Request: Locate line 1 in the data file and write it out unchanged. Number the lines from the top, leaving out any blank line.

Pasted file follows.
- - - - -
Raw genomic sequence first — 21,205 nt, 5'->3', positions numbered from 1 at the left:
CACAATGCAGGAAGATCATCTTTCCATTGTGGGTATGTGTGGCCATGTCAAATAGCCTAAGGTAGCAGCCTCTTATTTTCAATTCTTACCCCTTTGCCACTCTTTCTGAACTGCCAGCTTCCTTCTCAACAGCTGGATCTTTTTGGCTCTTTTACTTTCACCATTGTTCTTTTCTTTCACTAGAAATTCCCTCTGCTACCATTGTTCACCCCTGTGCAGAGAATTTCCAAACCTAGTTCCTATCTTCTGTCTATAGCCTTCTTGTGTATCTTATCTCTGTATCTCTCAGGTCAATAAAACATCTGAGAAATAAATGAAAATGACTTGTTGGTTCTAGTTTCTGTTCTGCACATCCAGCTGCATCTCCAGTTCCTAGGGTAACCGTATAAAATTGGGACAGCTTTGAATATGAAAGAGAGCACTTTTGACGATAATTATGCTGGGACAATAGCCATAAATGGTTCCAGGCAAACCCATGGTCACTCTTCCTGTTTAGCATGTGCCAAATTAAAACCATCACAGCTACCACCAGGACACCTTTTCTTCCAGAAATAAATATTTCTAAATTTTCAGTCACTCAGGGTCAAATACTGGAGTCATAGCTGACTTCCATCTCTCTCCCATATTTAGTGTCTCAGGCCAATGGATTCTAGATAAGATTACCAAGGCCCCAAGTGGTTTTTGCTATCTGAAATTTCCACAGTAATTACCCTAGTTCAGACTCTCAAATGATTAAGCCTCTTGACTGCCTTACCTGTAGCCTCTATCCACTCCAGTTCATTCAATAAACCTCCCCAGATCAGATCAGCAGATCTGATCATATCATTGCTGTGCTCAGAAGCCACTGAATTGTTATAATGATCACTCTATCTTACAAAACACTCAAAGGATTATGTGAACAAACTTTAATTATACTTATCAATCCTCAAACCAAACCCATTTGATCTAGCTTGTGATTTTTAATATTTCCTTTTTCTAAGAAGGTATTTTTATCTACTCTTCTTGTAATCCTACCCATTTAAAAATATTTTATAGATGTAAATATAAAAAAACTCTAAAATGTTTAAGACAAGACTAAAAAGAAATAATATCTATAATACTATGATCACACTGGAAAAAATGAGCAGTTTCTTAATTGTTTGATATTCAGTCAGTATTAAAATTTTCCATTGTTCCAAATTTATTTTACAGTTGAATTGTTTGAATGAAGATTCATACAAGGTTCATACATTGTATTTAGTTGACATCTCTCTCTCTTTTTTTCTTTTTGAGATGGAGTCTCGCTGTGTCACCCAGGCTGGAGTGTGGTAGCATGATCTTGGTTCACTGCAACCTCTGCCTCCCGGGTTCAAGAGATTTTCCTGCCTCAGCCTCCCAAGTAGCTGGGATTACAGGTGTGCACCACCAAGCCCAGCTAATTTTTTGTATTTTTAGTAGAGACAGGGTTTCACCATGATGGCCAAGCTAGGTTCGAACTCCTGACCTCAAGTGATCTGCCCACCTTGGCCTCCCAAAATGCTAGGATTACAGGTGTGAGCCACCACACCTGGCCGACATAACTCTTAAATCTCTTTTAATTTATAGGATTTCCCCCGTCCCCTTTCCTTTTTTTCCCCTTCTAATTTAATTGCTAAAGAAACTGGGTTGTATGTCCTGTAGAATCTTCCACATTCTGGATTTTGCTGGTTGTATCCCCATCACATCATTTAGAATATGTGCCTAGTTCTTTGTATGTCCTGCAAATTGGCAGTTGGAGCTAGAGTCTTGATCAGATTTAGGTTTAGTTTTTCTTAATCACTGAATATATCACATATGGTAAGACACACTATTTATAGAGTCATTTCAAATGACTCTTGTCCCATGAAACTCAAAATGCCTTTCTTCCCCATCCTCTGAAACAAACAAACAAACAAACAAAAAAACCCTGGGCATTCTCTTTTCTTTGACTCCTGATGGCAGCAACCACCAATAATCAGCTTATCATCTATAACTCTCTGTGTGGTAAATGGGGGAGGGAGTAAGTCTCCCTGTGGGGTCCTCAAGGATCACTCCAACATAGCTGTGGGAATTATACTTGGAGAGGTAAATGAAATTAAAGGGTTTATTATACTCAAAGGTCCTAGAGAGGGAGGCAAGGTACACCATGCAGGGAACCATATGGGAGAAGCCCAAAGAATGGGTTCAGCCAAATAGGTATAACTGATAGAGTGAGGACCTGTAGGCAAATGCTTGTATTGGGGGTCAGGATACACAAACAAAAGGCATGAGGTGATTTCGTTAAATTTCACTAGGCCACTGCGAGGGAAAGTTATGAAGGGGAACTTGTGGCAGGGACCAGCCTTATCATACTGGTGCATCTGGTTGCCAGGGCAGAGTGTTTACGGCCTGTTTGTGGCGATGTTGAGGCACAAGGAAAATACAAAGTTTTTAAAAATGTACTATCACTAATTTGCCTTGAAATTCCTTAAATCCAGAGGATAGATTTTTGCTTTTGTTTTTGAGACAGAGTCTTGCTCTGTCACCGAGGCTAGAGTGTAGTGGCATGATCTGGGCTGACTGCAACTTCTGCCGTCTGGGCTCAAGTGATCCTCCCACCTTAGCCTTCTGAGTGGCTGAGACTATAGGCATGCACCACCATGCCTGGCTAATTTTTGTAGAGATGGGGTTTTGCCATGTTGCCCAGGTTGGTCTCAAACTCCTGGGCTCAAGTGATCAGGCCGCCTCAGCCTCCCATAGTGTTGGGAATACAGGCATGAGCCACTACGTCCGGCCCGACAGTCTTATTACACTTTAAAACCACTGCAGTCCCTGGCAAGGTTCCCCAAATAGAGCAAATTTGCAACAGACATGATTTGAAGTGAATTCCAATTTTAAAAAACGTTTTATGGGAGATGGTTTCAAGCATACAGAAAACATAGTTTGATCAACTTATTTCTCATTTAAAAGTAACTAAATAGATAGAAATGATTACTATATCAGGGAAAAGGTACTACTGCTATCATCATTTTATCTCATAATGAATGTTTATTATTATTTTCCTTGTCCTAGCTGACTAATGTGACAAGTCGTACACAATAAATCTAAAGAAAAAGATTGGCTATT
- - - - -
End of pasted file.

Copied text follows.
Raw genomic sequence first — 21,205 nt, 5'->3', positions numbered from 1 at the left: